Bali is not exactly short of temples, but one in particular stands out – a century after it was hit by a devastating earthquake, discover the island’s ‘Mother Temple’
Bali might be known for beaches and parties, but describing it as a ‘tropical escape’ does it a bit of a disservice. Delve into its heart and you’ll see the Indonesian isle is more like a giant spiritual retreat. Thousands of holy compounds stud its interior, the majority of them Balinese Hindu – in contrast to the mainly Islamic main land – but one truly stands out.
At the centre of Bali’s temple network lies the 8th-century Pura Besakih, known as the ‘Mother Temple’. Sat on the slopes of sacred volcano Gunung Agung, it comprises 23 temples and over 200 buildings. It also has special significance among local Hindus, as the spirits of ancestors from every island family are said to reside there.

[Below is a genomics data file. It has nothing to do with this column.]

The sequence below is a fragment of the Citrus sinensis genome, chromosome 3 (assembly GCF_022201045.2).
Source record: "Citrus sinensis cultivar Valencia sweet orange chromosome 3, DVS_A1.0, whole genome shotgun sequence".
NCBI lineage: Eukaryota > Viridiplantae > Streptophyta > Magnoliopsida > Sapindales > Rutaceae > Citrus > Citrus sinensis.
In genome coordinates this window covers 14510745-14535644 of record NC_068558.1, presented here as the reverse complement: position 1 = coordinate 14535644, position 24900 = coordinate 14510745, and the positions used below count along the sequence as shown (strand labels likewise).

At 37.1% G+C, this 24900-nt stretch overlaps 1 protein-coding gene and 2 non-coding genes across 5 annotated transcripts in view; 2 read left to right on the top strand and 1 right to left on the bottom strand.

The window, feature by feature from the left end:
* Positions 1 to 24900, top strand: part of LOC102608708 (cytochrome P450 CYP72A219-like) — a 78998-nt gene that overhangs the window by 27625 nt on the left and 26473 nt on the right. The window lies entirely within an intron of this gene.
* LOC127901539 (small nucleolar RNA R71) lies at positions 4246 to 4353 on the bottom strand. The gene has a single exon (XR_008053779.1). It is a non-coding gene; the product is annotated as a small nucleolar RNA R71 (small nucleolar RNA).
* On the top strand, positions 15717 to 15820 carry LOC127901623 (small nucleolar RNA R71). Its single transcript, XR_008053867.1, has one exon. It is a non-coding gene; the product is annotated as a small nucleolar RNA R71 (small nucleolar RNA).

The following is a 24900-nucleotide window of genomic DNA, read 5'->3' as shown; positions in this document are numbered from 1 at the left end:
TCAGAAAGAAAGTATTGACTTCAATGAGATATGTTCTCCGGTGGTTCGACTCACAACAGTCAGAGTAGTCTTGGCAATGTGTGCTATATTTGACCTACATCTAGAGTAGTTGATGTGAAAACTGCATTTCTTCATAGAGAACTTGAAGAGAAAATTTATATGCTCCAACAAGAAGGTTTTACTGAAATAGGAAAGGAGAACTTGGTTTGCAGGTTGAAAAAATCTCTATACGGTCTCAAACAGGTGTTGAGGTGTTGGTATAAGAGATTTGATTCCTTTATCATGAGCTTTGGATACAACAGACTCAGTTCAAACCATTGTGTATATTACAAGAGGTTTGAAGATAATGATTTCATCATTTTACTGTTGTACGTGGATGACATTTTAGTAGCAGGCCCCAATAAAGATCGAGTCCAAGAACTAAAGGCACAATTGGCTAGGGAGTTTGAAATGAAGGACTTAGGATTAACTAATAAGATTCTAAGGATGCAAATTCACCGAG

Such is Bali’s fragile geography, however, it’s remarkable any of its centuries-old temples still stand, and none more so than Besakih. This year marks a century since it was struck by a devastating earthquake. Extensive rebuilding followed, but it has fared better since, miraculously surviving the 1963 eruption of Gunung Agung unscathed.
Stepping into Pura Besakih, you’ll be struck by its vast 3km-long stretch of temples, its central walkway adorned by rock-cut figurines. If you’re in luck, a clear day will reveal the towering Agung volcano. And, if you visit during a ceremony or festivaI (there’s more than 70 a year), the bunting and decorations provide vivid contrast with the imposing dark lava stone of the buildings.
Entry to the complex’s temples is forbidden, except for prayer or for making an offering, but the steep climb up its steps is worth it for views of the island, as seen from Split Gate. Elsewhere, you’re free to explore by yourself, but be prepared to swat away armies of souvenir touts and ‘official’ guides – arriving on an organised tour helps fend them off.
Pura Besakih is just the tip of Bali’s temple iceberg. Delve into bat-laced Goa Lawah, the relic-fil courtyard of Goa Gajah or the tall pagoda-topped temples of Ulun Danu Beratan. Equally, if you’re up to the challenge, conquer the marked trail up the summit of Agung – from there, you can really appreciate why Bali is the ‘island of the Gods’.